Finally, let’s look at the misconception of the meaning of Luke 24:46-48. This does not point to your ability to keep the law. It is not a man-dependent religion. It all points to Christ, not our ability to become Old Covenant keepers. Forgiveness is through Christ, not obedience to the law. It can’t be obedience to the law, for we just discussed that one offense nullifies any obedience. That is the nature of law. A good man who breaks the law is a law breaker in the eyes of the law. No one can point to all the good things they have done as a defense for their crime in a courtroom. Their good means nothing. They broke the law, and the law demands condemnation and penalty.

This is through Christ. And the word repentance has nothing to do with keeping the law. To repent means to change the mind. Your mind was once in the flesh, but when faith came, you were invited into the Spirit. The mind in the Spirit is life and peace, but the mind in the flesh is death. Repentance means to change the mind from the flesh to the Spirit – which means turning from anything else (religious or anti-religious) and turning to faith in Christ alone.

According to the Bible, you and I have been given all things that pertain to life and godliness by God’s divine power through Christ.(See 2 Peter 1:3) What is not included in all things? Is there anything other than life and godliness? It is a call of faith. Christ has accomplished all things, and all things are given to those who will believe and receive by faith. Righteousness, godliness, holiness, the fruit of the Spirit and all other things are gifts of God through Christ.

Romans 4:4-5 makes it clear that grace is freely given through faith, but unattainable through works. The moment you try to earn grace, it becomes your debt. But to him who does not work, but believes on Him who justifies the ungodly, his faith is accounted as righteousness.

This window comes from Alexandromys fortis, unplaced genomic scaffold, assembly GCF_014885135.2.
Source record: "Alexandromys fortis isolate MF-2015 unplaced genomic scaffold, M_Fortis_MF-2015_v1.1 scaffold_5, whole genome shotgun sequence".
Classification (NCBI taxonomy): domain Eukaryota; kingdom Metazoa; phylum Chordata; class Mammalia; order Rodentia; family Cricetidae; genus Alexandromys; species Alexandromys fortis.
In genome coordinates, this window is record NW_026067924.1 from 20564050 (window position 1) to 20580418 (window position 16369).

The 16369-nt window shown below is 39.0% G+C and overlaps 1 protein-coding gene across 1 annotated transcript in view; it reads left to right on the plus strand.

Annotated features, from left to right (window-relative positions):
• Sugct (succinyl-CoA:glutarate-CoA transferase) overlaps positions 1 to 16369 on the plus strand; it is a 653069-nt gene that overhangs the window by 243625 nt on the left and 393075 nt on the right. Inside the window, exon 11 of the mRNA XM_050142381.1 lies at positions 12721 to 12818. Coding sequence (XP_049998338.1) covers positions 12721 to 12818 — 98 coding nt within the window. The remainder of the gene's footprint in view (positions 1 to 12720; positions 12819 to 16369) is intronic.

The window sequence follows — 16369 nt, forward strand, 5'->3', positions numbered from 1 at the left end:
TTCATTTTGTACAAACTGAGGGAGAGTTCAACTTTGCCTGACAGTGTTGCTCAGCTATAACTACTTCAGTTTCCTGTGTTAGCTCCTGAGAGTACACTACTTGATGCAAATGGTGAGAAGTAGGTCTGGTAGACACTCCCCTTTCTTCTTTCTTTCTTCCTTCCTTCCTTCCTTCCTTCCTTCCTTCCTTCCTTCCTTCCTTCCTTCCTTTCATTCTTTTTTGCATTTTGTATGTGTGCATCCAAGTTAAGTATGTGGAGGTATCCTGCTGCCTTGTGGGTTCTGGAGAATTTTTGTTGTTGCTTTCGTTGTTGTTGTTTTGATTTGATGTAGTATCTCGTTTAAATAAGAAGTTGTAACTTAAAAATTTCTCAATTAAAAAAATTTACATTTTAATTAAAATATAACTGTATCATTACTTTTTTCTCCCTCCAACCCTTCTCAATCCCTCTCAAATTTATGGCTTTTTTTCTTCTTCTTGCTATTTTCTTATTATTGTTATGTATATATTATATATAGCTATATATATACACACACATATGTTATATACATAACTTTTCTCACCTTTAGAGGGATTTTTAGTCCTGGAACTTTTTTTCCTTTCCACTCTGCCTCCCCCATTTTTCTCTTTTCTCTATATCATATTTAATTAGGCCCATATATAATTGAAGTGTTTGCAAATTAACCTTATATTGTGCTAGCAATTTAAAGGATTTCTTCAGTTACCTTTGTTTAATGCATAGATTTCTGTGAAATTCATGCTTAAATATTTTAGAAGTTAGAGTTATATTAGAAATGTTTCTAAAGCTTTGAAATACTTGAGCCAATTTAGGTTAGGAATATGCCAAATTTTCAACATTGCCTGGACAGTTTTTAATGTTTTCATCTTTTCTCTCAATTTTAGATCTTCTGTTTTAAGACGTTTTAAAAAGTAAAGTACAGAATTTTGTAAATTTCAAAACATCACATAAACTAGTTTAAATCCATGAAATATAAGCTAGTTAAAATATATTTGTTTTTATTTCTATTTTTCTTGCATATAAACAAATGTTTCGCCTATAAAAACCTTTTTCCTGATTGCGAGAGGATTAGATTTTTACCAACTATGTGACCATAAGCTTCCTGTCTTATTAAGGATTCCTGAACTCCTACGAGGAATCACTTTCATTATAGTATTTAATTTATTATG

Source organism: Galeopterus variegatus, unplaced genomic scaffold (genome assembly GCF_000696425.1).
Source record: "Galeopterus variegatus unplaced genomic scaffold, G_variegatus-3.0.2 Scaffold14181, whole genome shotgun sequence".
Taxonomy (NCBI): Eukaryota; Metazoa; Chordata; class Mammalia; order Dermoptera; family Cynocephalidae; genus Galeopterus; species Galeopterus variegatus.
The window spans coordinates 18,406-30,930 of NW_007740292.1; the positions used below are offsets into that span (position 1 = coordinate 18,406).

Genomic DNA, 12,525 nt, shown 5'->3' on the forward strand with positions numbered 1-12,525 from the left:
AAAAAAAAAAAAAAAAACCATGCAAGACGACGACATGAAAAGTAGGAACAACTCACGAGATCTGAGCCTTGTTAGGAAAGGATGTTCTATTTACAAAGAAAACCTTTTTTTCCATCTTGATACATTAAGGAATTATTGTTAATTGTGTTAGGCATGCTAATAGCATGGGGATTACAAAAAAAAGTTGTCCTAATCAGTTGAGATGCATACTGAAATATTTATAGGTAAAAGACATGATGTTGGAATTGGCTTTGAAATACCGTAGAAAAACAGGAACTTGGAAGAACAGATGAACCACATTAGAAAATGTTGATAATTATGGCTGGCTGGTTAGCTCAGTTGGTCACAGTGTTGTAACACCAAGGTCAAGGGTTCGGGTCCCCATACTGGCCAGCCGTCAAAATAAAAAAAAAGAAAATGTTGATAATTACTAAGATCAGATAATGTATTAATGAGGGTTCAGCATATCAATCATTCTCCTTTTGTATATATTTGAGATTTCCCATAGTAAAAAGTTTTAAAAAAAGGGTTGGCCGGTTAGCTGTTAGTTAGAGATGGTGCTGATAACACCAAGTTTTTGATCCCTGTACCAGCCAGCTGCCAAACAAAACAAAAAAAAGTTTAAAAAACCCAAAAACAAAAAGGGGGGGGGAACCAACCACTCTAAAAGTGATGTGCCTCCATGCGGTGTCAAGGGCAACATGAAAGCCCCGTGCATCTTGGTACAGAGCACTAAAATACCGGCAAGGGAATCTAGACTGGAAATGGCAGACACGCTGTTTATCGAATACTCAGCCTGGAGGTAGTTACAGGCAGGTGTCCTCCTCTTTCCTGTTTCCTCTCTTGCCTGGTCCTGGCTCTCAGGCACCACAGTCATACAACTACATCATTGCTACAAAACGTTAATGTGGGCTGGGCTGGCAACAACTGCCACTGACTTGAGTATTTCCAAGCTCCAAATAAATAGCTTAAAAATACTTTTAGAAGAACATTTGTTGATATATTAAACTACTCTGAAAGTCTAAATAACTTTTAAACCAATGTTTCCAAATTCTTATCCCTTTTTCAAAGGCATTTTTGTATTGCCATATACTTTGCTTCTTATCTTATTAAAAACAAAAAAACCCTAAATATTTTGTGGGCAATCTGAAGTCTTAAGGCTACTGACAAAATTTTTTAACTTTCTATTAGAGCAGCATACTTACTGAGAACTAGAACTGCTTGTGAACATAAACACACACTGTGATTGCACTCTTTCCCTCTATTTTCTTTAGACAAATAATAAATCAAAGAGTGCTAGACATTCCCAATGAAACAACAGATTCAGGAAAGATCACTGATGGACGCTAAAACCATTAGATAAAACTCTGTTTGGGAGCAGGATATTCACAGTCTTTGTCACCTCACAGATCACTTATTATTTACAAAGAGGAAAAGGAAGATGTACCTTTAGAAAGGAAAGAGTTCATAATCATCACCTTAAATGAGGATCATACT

The natural mind scoffs at grace, and to that mind the Bible says, “those who are in the flesh cannot please God.” It is no surprise that religion hates grace, for the Bible says, “The natural mind cannot understand the things of God and cannot receive them, for they are spiritually discerned.” Those who are trusting in their own works and righteousness scoff at the grace of Christ, for the natural mind cannot understand how grace drives out sin. They don’t understand how a life that has been freed from the law will do by nature the things that are in the law, and do so without fear of condemnation or a legalistic rule demanding submission. Grace frees us to walk according to our new nature, but legalism calls us to take our eyes off Christ, and return to the same type of system that couldn’t succeed through human effort.

When the natural mind encounters grace, it rages. It does so because the fleshly mind is threatened by anything that does not build its glory. Or as the Apostle Paul said about those who were trying to bring the church back under the law. They don’t keep the law, but they desire you to be under the law that they may glory in your flesh. In other words, the flesh feels glorified when it persuades others to submit to the form of religion it is drawing self-glorification from.

The truth is, we are all receivers of God’s works as we trust in Christ. Anything we do for God is a rejection of what God has done for us. But by faith, we are transformed into Christ glory as we behold His glory. By faith, we enter the Spirit where the life of the Spirit will give life to our mortal bodies. Only then will our outward behavior reflect the righteousness of God. Those who are in the flesh cannot please God. Without faith, it is impossible to please God. But we have the promise, walk in the Spirit (which is walking by faith in Christ) and you will not fulfill the lusts of the flesh.(Galatians 5:16) That’s a promise the law cannot fulfill. Compare that to Romans 7:5, which says the law stirs up the passions of the flesh. Faith and grace stirs up our life in the Spirit, and legalism and law stir up the flesh. Which is more likely to produce obedience?